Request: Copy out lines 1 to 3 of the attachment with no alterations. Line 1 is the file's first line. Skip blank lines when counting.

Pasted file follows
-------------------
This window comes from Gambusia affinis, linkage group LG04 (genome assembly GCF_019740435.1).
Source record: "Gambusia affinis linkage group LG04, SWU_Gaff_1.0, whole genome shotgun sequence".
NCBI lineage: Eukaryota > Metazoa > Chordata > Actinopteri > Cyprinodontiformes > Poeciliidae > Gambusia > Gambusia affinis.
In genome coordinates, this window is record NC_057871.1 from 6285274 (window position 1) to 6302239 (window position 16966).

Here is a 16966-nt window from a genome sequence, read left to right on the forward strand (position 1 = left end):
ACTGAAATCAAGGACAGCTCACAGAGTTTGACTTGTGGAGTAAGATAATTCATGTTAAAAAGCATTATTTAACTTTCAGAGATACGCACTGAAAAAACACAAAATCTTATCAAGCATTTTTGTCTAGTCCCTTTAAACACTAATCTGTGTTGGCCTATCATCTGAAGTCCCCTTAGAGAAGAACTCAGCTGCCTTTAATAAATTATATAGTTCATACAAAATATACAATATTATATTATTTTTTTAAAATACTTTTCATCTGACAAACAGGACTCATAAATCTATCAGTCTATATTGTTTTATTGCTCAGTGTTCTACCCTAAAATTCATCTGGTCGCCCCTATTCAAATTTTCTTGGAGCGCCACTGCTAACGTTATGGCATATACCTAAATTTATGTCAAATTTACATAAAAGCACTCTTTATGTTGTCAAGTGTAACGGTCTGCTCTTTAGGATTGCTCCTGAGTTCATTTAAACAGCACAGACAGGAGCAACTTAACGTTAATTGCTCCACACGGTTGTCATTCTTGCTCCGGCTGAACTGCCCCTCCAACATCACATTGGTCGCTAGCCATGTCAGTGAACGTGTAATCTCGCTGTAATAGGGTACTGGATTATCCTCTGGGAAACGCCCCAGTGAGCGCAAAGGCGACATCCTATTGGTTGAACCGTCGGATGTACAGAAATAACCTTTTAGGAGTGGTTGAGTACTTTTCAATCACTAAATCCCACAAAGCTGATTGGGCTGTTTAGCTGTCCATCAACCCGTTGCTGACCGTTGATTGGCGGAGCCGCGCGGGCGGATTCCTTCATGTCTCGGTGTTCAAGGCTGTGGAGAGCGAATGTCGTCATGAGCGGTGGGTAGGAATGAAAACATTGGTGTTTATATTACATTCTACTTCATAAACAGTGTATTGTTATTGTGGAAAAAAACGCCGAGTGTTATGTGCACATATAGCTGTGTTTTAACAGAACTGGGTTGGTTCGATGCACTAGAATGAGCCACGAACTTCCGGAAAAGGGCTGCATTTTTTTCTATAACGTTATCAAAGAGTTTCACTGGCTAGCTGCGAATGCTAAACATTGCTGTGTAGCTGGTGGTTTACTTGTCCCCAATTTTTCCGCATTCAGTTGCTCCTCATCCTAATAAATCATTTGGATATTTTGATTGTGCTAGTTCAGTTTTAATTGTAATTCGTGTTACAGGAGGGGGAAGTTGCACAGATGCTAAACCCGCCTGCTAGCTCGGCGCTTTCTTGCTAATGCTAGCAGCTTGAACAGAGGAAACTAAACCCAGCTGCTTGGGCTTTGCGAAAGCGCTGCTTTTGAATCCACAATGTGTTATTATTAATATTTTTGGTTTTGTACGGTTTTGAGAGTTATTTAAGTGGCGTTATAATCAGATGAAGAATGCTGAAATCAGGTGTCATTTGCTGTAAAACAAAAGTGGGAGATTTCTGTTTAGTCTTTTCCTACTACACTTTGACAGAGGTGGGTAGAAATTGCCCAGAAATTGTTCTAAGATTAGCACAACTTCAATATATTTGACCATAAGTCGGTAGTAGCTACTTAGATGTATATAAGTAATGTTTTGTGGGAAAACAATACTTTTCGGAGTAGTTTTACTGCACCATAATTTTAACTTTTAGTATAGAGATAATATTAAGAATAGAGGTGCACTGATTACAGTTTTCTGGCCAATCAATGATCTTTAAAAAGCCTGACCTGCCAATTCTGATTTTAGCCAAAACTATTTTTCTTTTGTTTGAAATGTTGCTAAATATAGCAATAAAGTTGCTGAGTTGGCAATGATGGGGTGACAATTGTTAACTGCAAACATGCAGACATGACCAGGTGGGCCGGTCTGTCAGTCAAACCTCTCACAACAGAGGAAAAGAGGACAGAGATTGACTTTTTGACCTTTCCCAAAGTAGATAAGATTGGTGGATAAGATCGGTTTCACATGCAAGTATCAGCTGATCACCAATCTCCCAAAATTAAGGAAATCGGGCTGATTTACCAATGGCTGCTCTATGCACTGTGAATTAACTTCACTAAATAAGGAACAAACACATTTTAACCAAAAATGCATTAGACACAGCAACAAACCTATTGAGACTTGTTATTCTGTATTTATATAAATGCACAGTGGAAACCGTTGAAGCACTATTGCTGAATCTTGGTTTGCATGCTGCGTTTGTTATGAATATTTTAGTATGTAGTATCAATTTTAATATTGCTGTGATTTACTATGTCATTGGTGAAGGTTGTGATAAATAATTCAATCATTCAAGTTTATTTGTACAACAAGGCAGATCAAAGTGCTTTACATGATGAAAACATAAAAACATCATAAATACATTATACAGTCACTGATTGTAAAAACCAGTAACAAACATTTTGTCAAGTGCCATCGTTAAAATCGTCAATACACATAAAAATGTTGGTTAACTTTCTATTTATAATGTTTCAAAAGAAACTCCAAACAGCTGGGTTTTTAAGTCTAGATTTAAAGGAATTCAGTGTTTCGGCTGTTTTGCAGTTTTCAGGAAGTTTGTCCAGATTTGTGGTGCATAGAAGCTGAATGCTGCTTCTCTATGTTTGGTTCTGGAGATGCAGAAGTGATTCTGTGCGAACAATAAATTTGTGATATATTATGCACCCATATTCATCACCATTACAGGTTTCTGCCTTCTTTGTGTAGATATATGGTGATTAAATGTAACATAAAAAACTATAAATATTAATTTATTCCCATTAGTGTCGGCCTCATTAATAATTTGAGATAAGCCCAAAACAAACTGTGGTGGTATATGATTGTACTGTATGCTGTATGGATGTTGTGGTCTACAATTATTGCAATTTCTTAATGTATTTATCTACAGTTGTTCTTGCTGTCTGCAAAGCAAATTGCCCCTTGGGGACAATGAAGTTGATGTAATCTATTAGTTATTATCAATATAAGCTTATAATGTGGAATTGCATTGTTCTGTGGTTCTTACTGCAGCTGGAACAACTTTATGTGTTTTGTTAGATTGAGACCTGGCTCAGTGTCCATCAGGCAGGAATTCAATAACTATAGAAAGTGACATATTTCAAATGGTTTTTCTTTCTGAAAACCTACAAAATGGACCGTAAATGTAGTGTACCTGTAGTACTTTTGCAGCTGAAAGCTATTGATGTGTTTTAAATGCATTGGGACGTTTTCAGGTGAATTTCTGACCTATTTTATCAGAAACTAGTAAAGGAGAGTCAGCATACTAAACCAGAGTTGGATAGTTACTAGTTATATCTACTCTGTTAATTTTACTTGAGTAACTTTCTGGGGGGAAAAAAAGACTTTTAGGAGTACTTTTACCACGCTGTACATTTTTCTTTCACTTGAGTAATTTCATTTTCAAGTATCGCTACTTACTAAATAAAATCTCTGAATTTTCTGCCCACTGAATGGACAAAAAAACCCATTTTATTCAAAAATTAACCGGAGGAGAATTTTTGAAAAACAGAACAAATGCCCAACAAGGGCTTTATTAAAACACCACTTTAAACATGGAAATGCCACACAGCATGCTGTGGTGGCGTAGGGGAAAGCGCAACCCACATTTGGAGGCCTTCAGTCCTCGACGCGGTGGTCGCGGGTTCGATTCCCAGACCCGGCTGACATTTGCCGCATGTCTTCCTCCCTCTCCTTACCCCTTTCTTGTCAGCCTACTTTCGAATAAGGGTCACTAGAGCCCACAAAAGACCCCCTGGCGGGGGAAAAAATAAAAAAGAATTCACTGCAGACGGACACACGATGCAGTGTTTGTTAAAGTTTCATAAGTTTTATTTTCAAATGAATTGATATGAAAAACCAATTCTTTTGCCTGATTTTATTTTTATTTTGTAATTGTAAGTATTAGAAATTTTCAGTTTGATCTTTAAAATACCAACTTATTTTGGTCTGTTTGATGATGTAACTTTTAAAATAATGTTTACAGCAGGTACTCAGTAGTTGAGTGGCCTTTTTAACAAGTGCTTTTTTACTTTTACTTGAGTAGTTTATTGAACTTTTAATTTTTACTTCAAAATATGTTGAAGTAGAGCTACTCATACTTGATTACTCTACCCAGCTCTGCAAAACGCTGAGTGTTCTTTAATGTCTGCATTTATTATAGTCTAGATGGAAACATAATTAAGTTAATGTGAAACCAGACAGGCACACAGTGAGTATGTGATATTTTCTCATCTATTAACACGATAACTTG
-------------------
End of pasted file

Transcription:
This window comes from Gambusia affinis, linkage group LG04 (genome assembly GCF_019740435.1).
Source record: "Gambusia affinis linkage group LG04, SWU_Gaff_1.0, whole genome shotgun sequence".
NCBI lineage: Eukaryota > Metazoa > Chordata > Actinopteri > Cyprinodontiformes > Poeciliidae > Gambusia > Gambusia affinis.